The unsecured Facebook server contained nearly 500 million users’ contact info including a treasure trove of usernames and phone numbers. More than 220 million of them, were found for sale online, leading to a Facebook server leak.

How much does it cost to buy access to hundreds of millions of people? Just $1,000.

According to CNET, Elliott Murray, CEO of UK-based cybersecurity company WebProtect, found the information for sale on the web forum in May. He believes it is the same list that TechCrunch reported Wednesday was found on an unsecured web server by cybersecurity researcher Sanyam Jain.

Where did this sensitive information come from in the Facebook server leak? Facebook thinks it might be related to an old feature the company has since shut down. For a while, users could locate each other by phone number rather than Facebook username. Executives realized that feature could be used to steal phone numbers and sell them for spam marketing purposes.

That is apparently what happened in the Facebook server leak. Databases of stolen information are for sale all over the Dark Web. When the database contains complete identities, thieves buy them for identity theft, fraud and even those robocalls you get on a daily basis. However, when it is just lists of email addresses or phone numbers, they still want these in order to send out spam, attempt to scam people or turn around and sell the list to someone else.

Facebook has used an important turn of phrase regarding the Facebook server leak: publicly available. That can mean that this is not “sensitive” information under data breach laws. It does mean, though, that someone did the hard work of compiling the info into an easy-to-use, easy-to-sell database.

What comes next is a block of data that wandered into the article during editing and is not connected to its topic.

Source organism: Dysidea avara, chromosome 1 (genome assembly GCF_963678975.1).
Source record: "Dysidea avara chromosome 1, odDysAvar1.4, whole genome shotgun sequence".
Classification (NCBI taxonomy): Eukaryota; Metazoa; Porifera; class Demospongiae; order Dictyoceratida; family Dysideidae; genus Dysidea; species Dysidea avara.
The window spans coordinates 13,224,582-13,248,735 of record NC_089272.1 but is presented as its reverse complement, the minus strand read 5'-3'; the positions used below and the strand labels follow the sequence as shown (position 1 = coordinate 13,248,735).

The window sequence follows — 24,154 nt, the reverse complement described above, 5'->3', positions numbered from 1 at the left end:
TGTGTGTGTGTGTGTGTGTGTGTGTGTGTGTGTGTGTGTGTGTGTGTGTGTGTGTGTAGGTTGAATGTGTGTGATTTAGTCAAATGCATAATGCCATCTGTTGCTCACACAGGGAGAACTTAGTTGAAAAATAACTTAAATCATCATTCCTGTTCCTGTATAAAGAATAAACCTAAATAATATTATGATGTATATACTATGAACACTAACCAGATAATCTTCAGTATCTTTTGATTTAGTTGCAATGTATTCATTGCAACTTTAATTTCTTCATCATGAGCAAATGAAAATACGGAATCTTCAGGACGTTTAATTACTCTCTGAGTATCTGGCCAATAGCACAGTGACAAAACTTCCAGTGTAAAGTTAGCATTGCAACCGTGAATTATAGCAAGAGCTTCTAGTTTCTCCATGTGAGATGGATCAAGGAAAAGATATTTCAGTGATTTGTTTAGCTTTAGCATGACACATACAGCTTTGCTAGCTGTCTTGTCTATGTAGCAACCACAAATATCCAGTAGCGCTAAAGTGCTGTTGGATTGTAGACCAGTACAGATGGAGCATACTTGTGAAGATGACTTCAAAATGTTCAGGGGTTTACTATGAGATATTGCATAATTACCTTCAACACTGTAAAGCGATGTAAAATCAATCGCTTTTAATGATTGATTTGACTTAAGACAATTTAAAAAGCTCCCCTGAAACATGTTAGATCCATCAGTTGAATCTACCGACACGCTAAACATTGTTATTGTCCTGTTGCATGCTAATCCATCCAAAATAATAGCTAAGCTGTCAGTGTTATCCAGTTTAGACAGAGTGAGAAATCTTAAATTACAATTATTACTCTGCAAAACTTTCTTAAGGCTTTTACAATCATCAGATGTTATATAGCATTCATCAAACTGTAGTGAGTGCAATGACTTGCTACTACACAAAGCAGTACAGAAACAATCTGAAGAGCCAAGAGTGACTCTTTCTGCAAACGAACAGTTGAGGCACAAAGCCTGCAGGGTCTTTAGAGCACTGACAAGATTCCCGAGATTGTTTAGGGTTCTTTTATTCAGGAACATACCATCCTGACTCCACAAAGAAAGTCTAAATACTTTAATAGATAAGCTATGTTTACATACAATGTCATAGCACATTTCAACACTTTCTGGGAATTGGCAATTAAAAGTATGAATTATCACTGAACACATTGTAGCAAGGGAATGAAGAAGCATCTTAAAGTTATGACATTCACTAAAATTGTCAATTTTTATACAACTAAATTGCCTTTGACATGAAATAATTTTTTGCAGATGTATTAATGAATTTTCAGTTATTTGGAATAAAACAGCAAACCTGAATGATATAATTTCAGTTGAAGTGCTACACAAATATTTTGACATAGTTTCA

There is no cause for concern regarding the security of your actual Facebook account from the Facebook server leak, but it is a good idea to pop into your profile settings and delete your phone number. It will not help if your number has already been posted online for sale, but it can prevent future data scrapes from nabbing your contact info.

There is another lesson to be learned from the Facebook server leak: do not overshare. If you are signing up for a new account and you see that some registration items are optional (like email address or phone number), skip them. If the company does not need it in order to establish your account and let you utilize their site, then it is just one more piece of data that can be compromised. Protect your data and only give it to those who really need it.

If you are a victim of identity theft in need of assistance, you can receive free remediation services from ITRC. Call one of our expert advisors toll-free at 888.400.5530 or LiveChat with us. For on-the-go assistance, check out the free ID Theft Help App from ITRC.

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